the original 1957, black-and-white version of “12 Angry Men

Order Description
Watch the original 1957, black-and-white version of “12 Angry Men.” Watch for indications of the six steps of the Group Problem-solving Process and leadership. Write a essay addressing what occurred as the jury processed through each of the six steps. Keep in mind that the jury was a group before they walked into the jury room and some of the steps may have occurred in the courtroom. In addition, address the style and the effectiveness of the characters identified as leaders. The Problem-Solving Sequence involves the following six steps:
Define and Analyze the Problem: at times the problem may be clearly specified but at other times the problem may be vague and the group will need to define it clearly. It is necessary to limit the problem to a manageable area instead of a vague concept. Stating the problem as an open-ended question rather than a statement allows for greater exploration and creativity.
Establish Criteria for Evaluating Solutions: Decide how solutions will be evaluated before proposing them
Identify Possible Solutions: brainstorm as many solutions as possible, focus on quantity rather than quality Evaluate Solutions: use the previously established criteria to evaluate each solution
Select the Best Solution(s): based on the results of the evaluation process, choose the best solution. Groups choose solutions in three methods:
Authority: the leader of the group (or organization) makes the decision after listening to the group’s suggestions. This is usually the most efficient manner and has the advantage that the more experienced members ultimately make the decision, however other individual members often feel somewhat ‘left out’ and do not participate or support the decision enthusiastically.
Majority Rule: decision is reached by vote. Also efficient however the discussion may be limited by calling for a vote once a majority of the members seem to be in agreement. Also the individuals on the minority of the vote often feel somewhat ‘left out’ and do not participate or support the decision enthusiastically.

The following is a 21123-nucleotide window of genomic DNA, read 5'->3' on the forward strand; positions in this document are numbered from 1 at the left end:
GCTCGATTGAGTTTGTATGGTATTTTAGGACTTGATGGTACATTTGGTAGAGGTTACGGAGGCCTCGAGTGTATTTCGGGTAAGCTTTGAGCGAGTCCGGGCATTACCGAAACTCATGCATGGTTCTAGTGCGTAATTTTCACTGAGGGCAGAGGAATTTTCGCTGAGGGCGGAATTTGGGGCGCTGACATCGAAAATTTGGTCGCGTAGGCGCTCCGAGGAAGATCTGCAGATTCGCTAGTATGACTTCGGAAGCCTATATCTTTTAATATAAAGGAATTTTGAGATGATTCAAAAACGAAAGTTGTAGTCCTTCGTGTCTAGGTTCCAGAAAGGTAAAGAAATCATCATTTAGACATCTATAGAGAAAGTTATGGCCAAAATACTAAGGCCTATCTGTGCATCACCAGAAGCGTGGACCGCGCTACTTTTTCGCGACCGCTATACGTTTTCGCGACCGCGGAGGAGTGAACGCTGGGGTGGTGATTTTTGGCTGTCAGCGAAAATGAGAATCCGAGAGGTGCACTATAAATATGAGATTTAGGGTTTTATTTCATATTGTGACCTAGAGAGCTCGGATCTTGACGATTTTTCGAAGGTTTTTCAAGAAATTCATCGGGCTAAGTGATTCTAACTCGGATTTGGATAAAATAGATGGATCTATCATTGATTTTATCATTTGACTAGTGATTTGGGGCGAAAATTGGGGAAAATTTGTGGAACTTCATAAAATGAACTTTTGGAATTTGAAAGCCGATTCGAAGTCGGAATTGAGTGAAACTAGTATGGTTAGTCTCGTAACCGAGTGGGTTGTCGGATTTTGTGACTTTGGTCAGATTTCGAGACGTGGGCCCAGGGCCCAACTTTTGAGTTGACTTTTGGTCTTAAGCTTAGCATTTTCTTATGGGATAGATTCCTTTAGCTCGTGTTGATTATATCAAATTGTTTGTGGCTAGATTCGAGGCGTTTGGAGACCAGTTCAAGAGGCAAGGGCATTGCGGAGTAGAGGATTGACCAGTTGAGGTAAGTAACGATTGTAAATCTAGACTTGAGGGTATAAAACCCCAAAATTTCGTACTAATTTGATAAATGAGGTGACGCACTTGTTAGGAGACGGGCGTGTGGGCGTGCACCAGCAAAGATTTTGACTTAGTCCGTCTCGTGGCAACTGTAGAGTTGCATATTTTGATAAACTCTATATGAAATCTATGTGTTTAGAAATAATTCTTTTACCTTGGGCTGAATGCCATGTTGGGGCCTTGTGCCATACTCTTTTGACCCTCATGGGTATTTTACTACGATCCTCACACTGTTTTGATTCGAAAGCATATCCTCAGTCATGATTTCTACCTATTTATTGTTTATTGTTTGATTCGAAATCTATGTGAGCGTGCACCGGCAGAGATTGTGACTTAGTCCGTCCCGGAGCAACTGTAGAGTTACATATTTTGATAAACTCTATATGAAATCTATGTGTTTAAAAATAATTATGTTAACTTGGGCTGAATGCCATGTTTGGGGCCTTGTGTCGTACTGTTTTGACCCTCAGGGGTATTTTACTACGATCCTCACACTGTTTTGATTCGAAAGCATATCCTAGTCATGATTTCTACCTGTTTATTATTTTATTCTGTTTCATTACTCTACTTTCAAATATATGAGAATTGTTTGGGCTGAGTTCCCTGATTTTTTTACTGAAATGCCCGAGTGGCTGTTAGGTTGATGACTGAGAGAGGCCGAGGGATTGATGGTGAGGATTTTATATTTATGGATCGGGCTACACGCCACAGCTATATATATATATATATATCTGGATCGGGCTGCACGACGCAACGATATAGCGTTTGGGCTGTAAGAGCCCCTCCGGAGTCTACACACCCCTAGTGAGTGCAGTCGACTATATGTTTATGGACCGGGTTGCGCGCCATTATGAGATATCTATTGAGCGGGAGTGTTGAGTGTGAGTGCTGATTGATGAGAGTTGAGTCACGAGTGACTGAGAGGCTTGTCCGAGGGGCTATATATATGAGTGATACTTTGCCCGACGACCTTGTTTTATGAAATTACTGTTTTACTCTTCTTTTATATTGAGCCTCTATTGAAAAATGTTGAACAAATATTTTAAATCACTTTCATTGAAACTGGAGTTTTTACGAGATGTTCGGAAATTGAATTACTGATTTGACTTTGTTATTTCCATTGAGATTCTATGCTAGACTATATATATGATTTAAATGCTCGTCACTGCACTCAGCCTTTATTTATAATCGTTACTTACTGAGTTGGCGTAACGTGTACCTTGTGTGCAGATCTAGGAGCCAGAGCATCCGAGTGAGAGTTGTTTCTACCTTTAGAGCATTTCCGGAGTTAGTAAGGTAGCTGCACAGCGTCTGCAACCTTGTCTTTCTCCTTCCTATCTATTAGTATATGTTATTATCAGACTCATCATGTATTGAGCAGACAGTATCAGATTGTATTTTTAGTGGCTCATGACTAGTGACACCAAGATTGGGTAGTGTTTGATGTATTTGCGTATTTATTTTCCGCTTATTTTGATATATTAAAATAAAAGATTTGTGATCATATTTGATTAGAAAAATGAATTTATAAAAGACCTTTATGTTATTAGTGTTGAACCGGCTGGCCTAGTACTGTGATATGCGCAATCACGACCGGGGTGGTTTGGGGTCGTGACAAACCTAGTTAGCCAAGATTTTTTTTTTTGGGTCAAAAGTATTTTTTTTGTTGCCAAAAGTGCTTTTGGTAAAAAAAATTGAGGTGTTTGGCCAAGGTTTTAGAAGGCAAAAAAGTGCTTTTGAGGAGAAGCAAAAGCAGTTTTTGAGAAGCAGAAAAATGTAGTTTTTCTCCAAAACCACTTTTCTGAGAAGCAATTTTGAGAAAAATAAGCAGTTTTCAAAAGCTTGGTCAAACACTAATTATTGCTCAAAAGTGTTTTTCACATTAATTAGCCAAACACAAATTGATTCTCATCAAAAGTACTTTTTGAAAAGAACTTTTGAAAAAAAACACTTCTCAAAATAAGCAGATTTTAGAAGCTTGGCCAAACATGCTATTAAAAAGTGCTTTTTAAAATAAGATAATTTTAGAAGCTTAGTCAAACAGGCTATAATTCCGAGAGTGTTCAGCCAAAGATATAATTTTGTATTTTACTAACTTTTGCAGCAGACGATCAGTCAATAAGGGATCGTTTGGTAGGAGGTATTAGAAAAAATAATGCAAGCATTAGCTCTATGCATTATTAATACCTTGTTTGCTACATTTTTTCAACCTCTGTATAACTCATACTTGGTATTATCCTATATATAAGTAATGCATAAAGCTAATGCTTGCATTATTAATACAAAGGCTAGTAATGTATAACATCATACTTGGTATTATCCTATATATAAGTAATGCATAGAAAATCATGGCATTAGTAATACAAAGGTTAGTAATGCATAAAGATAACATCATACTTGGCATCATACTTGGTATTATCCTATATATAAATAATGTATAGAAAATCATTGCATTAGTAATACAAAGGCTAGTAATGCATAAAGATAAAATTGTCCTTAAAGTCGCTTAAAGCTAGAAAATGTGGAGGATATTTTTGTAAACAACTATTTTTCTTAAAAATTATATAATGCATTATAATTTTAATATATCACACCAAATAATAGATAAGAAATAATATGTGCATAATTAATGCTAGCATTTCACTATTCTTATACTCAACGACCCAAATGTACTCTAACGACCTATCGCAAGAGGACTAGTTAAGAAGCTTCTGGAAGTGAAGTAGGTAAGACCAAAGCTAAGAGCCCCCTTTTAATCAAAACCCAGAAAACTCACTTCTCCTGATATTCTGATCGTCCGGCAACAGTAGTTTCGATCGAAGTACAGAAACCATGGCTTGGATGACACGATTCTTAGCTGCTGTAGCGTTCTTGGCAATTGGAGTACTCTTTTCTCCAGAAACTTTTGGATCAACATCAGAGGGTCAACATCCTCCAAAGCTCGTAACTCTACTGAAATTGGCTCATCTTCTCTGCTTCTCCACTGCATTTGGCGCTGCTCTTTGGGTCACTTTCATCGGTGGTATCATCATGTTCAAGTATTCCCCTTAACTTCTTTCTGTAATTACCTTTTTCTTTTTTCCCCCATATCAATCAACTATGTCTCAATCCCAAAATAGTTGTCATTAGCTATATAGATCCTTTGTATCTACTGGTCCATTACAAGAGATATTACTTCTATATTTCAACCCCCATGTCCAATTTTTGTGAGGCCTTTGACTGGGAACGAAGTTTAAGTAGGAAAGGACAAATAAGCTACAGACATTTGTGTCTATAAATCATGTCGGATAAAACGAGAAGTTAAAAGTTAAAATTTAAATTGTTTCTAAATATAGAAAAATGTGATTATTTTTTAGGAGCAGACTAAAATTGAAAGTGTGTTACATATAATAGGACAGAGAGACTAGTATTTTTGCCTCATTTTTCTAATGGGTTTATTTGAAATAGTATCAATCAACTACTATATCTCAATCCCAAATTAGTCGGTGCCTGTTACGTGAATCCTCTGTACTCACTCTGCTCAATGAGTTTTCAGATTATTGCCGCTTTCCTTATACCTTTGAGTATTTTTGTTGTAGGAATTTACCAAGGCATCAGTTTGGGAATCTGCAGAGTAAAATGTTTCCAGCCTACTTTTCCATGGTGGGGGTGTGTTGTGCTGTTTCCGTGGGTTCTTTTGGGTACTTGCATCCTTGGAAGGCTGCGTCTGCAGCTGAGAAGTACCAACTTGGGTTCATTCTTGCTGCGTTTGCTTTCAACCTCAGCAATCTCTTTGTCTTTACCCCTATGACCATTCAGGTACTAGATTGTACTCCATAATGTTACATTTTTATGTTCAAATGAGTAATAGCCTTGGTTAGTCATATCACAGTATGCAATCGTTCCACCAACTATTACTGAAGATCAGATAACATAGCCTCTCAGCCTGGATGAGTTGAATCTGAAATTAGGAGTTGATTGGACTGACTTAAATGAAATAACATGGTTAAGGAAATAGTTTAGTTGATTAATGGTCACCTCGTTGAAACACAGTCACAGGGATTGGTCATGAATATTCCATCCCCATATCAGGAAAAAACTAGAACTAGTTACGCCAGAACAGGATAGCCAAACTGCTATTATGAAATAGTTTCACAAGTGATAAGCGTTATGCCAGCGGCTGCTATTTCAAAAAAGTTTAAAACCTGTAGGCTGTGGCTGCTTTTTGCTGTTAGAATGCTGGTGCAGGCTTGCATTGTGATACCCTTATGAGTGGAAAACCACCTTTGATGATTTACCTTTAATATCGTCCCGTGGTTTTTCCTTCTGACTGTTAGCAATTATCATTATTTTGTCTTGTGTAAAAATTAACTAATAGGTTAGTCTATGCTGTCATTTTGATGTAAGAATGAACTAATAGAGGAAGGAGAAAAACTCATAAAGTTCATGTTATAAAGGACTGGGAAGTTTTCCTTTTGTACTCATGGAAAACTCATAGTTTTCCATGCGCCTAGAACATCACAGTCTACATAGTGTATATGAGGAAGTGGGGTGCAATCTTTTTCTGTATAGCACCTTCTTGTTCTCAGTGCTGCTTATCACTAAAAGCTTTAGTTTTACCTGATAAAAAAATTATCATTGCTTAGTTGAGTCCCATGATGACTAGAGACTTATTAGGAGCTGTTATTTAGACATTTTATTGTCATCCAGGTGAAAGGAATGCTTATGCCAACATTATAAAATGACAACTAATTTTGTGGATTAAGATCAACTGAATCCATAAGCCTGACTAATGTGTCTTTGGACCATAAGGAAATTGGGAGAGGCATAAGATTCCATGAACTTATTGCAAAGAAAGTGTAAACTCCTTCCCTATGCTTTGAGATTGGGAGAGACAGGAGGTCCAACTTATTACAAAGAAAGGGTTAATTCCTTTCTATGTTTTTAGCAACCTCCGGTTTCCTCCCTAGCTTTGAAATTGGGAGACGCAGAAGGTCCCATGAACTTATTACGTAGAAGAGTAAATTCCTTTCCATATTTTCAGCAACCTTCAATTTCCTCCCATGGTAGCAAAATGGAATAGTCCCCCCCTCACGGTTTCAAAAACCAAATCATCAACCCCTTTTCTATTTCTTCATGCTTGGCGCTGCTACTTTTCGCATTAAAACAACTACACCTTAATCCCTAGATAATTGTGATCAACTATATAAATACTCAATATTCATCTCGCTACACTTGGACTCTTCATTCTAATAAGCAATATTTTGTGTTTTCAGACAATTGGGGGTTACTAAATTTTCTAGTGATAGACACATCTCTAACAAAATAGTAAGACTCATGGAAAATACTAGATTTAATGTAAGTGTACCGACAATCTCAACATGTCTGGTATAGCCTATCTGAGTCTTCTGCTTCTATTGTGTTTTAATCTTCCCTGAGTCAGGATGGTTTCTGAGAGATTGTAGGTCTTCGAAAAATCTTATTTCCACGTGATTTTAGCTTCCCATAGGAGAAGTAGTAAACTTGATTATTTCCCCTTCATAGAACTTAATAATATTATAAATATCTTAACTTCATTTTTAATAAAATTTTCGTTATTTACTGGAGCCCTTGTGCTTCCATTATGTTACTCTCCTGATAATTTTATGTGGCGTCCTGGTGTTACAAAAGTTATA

Consensus: all members of the group voiced their opinion, and a solution is synthesized that the group as a whole agrees on. While not as efficient as the other two methods, this method produces a high degree of enthusiasm and support for the decision since everyone takes ownership. Test the Selected Solution(s): analyze the effectiveness of the chosen solution

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the original 1957, black-and-white version of “12 Angry Men

Order Description
Watch the original 1957, black-and-white version of “12 Angry Men.” Watch for indications of the six steps of the Group Problem-solving Process and leadership. Write a essay addressing what occurred as the jury processed through each of the six steps. Keep in mind that the jury was a group before they walked into the jury room and some of the steps may have occurred in the courtroom. In addition, address the style and the effectiveness of the characters identified as leaders. The Problem-Solving Sequence involves the following six steps:
Define and Analyze the Problem: at times the problem may be clearly specified but at other times the problem may be vague and the group will need to define it clearly. It is necessary to limit the problem to a manageable area instead of a vague concept. Stating the problem as an open-ended question rather than a statement allows for greater exploration and creativity.
Establish Criteria for Evaluating Solutions: Decide how solutions will be evaluated before proposing them
Identify Possible Solutions: brainstorm as many solutions as possible, focus on quantity rather than quality Evaluate Solutions: use the previously established criteria to evaluate each solution
Select the Best Solution(s): based on the results of the evaluation process, choose the best solution. Groups choose solutions in three methods:
Authority: the leader of the group (or organization) makes the decision after listening to the group’s suggestions. This is usually the most efficient manner and has the advantage that the more experienced members ultimately make the decision, however other individual members often feel somewhat ‘left out’ and do not participate or support the decision enthusiastically.
Majority Rule: decision is reached by vote. Also efficient however the discussion may be limited by calling for a vote once a majority of the members seem to be in agreement. Also the individuals on the minority of the vote often feel somewhat ‘left out’ and do not participate or support the decision enthusiastically.
Consensus: all members of the group voiced their opinion, and a solution is synthesized that the group as a whole agrees on. While not as efficient as the other two methods, this method produces a high degree of enthusiasm and support for the decision since everyone takes ownership. Test the Selected Solution(s): analyze the effectiveness of the chosen solution

Leave a Reply

Your email address will not be published. Required fields are marked *